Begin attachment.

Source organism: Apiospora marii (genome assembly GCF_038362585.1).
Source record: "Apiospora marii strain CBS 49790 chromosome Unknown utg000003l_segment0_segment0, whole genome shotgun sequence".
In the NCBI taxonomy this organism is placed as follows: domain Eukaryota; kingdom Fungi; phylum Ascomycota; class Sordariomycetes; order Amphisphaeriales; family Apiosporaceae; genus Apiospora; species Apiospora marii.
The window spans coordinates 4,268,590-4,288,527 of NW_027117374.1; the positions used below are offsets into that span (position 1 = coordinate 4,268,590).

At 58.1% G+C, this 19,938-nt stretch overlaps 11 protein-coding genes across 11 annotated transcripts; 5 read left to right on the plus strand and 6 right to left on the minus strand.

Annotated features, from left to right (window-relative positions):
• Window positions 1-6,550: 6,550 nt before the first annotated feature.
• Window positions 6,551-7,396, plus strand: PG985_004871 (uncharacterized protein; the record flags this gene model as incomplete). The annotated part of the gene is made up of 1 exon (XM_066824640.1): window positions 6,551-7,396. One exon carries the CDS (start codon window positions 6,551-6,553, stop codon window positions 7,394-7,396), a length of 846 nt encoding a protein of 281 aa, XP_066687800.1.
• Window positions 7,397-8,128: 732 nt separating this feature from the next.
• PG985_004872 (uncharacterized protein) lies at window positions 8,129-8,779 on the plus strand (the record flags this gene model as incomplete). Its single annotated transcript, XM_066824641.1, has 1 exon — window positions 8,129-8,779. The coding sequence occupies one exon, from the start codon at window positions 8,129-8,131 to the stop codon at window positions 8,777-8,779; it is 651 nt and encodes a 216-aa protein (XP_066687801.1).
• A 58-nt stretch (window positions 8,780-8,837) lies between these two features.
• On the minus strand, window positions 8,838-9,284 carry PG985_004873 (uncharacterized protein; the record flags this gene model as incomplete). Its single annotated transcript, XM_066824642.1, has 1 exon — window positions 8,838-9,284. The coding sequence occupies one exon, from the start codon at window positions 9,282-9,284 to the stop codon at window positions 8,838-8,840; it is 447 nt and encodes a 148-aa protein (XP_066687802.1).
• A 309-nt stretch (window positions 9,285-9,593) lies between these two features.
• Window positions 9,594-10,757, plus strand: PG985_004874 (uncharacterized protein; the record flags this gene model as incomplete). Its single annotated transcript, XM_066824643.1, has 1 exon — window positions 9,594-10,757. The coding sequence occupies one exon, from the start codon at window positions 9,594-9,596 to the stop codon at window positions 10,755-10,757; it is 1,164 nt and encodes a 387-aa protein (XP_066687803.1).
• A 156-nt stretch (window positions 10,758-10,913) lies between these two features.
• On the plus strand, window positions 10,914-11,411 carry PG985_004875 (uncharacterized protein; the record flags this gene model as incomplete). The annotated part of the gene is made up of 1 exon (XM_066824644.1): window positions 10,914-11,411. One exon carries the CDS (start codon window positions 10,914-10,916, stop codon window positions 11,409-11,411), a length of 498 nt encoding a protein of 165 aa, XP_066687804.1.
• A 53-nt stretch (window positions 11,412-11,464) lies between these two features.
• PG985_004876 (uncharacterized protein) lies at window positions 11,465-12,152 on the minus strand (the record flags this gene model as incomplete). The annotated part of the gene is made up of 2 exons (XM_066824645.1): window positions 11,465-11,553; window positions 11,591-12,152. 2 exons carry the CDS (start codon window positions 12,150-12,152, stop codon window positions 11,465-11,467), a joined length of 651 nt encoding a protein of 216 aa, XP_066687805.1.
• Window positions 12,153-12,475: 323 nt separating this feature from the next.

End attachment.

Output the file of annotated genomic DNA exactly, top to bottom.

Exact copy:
Source organism: Apiospora marii (genome assembly GCF_038362585.1).
Source record: "Apiospora marii strain CBS 49790 chromosome Unknown utg000003l_segment0_segment0, whole genome shotgun sequence".
In the NCBI taxonomy this organism is placed as follows: domain Eukaryota; kingdom Fungi; phylum Ascomycota; class Sordariomycetes; order Amphisphaeriales; family Apiosporaceae; genus Apiospora; species Apiospora marii.
The window spans coordinates 4,268,590-4,288,527 of NW_027117374.1; the positions used below are offsets into that span (position 1 = coordinate 4,268,590).

At 58.1% G+C, this 19,938-nt stretch overlaps 11 protein-coding genes across 11 annotated transcripts; 5 read left to right on the plus strand and 6 right to left on the minus strand.

Annotated features, from left to right (window-relative positions):
• Window positions 1-6,550: 6,550 nt before the first annotated feature.
• Window positions 6,551-7,396, plus strand: PG985_004871 (uncharacterized protein; the record flags this gene model as incomplete). The annotated part of the gene is made up of 1 exon (XM_066824640.1): window positions 6,551-7,396. One exon carries the CDS (start codon window positions 6,551-6,553, stop codon window positions 7,394-7,396), a length of 846 nt encoding a protein of 281 aa, XP_066687800.1.
• Window positions 7,397-8,128: 732 nt separating this feature from the next.
• PG985_004872 (uncharacterized protein) lies at window positions 8,129-8,779 on the plus strand (the record flags this gene model as incomplete). Its single annotated transcript, XM_066824641.1, has 1 exon — window positions 8,129-8,779. The coding sequence occupies one exon, from the start codon at window positions 8,129-8,131 to the stop codon at window positions 8,777-8,779; it is 651 nt and encodes a 216-aa protein (XP_066687801.1).
• A 58-nt stretch (window positions 8,780-8,837) lies between these two features.
• On the minus strand, window positions 8,838-9,284 carry PG985_004873 (uncharacterized protein; the record flags this gene model as incomplete). Its single annotated transcript, XM_066824642.1, has 1 exon — window positions 8,838-9,284. The coding sequence occupies one exon, from the start codon at window positions 9,282-9,284 to the stop codon at window positions 8,838-8,840; it is 447 nt and encodes a 148-aa protein (XP_066687802.1).
• A 309-nt stretch (window positions 9,285-9,593) lies between these two features.
• Window positions 9,594-10,757, plus strand: PG985_004874 (uncharacterized protein; the record flags this gene model as incomplete). Its single annotated transcript, XM_066824643.1, has 1 exon — window positions 9,594-10,757. The coding sequence occupies one exon, from the start codon at window positions 9,594-9,596 to the stop codon at window positions 10,755-10,757; it is 1,164 nt and encodes a 387-aa protein (XP_066687803.1).
• A 156-nt stretch (window positions 10,758-10,913) lies between these two features.
• On the plus strand, window positions 10,914-11,411 carry PG985_004875 (uncharacterized protein; the record flags this gene model as incomplete). The annotated part of the gene is made up of 1 exon (XM_066824644.1): window positions 10,914-11,411. One exon carries the CDS (start codon window positions 10,914-10,916, stop codon window positions 11,409-11,411), a length of 498 nt encoding a protein of 165 aa, XP_066687804.1.
• A 53-nt stretch (window positions 11,412-11,464) lies between these two features.
• PG985_004876 (uncharacterized protein) lies at window positions 11,465-12,152 on the minus strand (the record flags this gene model as incomplete). The annotated part of the gene is made up of 2 exons (XM_066824645.1): window positions 11,465-11,553; window positions 11,591-12,152. 2 exons carry the CDS (start codon window positions 12,150-12,152, stop codon window positions 11,465-11,467), a joined length of 651 nt encoding a protein of 216 aa, XP_066687805.1.
• Window positions 12,153-12,475: 323 nt separating this feature from the next.